Air pollution is an environmental health crisis that kills millions of people every year worldwide. Public awareness of the dangers of air pollution and the damage climate change is causing on our planet have been raised to an unprecedented level due to the “Attenborough effect”. The adverse effect on health due to air pollutants is widely acknowledged. Reports suggest respiratory problems, depression and a loss of intelligence, and more recently new research is raising fresh concerns about the impact of air pollution on young children.
As part of the Government’s Industrial Strategy, in a move to help tackle the problem and as part of the government’s Industrial Strategy, the government has introduced the Road to Zero Strategy. The aim of the new initiative is to put the UK at the forefront of the design and manufacturing of zero emission vehicles, and for all new cars and vans to be effectively zero emission, ending the sale of new petrol and diesel cars and vans.
In pursuit of this goal all new vehicle sales, both cars and vans are subject to an increasingly rigorous minimum emissions standard, currently Euro6, with the aim of reducing levels of harmful exhaust emissions, both in petrol and diesel vehicles. For diesels, the permitted level of NOx emitted has dramatically dropped to a maximum of 80mg/km, compared to the 180mg/km level that was required for vehicles that met the previous Euro 5 emissions standard.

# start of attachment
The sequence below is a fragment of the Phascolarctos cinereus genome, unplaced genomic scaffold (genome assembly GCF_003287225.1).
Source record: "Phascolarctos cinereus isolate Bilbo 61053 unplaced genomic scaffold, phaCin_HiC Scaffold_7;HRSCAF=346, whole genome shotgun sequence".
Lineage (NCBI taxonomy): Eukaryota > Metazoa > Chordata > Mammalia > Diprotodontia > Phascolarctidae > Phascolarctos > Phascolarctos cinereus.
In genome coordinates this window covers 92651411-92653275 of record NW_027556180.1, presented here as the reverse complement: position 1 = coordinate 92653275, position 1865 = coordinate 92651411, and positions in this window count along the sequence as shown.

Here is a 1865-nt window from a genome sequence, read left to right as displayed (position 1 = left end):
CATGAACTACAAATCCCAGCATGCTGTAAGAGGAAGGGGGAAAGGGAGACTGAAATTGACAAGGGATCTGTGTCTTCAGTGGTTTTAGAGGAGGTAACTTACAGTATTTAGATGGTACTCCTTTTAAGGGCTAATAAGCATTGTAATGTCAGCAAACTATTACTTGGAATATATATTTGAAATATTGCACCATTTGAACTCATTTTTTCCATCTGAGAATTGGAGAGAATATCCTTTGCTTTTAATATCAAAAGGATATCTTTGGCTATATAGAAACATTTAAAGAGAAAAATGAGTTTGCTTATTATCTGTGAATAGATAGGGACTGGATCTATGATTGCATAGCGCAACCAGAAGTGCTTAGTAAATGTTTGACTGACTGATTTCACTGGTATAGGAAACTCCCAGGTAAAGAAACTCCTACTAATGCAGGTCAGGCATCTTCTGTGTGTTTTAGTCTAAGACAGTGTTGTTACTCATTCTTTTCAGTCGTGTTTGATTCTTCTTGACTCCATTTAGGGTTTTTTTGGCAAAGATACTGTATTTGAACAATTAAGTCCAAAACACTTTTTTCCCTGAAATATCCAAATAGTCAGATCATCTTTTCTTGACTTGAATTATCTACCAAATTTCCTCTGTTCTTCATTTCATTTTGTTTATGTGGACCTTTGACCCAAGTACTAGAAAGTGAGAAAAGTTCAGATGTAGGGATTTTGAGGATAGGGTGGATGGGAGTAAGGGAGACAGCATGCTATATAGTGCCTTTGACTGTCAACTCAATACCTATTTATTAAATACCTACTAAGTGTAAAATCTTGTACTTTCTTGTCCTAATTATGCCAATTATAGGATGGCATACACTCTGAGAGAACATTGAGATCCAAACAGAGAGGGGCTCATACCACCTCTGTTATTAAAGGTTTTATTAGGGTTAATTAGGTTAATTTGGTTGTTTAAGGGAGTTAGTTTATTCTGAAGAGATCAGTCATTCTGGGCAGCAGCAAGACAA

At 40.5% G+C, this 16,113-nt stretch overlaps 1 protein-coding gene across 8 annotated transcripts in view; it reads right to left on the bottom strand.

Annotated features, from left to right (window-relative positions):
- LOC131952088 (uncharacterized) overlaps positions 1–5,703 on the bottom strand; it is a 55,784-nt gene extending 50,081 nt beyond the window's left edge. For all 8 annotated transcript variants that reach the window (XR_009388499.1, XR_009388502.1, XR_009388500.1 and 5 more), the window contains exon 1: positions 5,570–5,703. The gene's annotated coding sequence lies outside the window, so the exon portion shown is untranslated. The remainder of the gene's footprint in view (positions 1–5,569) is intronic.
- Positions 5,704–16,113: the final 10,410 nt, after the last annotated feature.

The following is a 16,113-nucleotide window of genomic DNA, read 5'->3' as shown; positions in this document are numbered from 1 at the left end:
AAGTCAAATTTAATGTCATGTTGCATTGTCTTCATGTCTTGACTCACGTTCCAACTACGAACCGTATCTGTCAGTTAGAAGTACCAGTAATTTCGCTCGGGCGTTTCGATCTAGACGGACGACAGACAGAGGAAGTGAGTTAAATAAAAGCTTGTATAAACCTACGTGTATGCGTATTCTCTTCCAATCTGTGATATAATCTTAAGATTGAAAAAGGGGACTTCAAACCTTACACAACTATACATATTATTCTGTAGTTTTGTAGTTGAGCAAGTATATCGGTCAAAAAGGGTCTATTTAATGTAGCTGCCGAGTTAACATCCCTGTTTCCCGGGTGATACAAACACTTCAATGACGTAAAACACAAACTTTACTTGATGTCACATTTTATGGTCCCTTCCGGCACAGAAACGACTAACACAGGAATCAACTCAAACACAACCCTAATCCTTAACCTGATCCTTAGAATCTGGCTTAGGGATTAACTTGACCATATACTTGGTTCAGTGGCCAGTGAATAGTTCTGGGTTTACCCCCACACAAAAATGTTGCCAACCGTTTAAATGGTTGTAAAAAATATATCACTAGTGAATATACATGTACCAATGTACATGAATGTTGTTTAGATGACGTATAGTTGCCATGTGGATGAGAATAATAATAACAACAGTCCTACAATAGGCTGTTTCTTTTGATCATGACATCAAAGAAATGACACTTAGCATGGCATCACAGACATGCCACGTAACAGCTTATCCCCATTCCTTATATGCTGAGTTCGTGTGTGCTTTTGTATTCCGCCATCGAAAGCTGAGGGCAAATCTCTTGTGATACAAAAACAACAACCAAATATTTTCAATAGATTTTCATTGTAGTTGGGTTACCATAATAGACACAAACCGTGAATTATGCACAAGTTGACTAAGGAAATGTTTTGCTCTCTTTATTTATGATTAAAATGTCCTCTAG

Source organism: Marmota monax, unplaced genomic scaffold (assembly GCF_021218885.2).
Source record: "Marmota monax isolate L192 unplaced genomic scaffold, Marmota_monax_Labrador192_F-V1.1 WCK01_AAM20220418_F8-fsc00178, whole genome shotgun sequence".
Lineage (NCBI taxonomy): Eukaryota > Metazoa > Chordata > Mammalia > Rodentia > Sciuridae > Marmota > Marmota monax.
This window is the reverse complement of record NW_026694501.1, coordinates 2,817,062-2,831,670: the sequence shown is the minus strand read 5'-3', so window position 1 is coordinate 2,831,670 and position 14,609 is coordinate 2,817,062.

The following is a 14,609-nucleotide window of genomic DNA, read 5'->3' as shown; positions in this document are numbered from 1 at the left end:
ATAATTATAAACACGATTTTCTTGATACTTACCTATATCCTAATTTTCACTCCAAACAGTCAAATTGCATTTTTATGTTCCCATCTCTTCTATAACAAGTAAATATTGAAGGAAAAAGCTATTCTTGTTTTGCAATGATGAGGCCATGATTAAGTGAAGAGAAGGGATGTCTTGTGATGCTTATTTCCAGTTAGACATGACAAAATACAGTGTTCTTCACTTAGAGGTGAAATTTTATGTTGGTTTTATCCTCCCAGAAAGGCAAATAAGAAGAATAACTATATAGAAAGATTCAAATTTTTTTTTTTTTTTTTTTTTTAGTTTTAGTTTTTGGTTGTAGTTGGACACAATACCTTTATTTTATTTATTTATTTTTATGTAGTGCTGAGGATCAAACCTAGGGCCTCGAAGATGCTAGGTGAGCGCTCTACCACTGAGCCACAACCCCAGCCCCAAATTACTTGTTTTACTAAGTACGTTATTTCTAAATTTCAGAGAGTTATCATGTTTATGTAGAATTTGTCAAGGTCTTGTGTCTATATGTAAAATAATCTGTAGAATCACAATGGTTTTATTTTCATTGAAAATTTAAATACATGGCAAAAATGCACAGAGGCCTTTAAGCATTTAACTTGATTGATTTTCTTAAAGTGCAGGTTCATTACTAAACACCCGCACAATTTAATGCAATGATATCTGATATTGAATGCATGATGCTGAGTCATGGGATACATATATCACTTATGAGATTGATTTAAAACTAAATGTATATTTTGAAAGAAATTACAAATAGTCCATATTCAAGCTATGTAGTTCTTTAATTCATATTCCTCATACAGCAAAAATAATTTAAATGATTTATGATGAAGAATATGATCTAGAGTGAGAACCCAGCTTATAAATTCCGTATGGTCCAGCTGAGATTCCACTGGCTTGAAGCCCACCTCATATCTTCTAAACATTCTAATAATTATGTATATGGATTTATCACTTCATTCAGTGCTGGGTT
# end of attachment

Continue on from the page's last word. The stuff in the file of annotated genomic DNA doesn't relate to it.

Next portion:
Clean air zones are set up in areas where air pollution exceeds European legal limits, and councils are taking action to cut emissions. This ranges from improving traffic flow to charging the most polluting vehicles (mostly older diesels) a daily rate. Charging schemes are also known as low emission zones. Although not all clean air zones involve vehicle charges, increasing numbers of councils plan to impose fees for the most polluting vehicles that drive through the zone. Many plan to do so by using automatic number plate recognition cameras (ANPR) to track vehicles and check their emission rating.
A class of vehicle which will be widely affected is diesel vans, older vehicles in particular, the very vehicles which many businesses rely on to conduct their business. According to research commissioned for Clean Air Day 2018, vans are the fastest growing vehicle type in the UK and contribute 30% of the UK’s road transport NOx emissions, costing three times more per vehicle to UK health than cars. Sixteen of the UK’s largest fleet operators, are responding to the issue of poor air quality by signing the Clean Van Commitment and together investing an initial £40 million over the next 2 years to drive the increase in use of electric vans. Initial signatories to the Clean Van Commitment include Tesco, Anglian Water, Leeds City Council, Network Rail and Yorkshire Ambulance Service.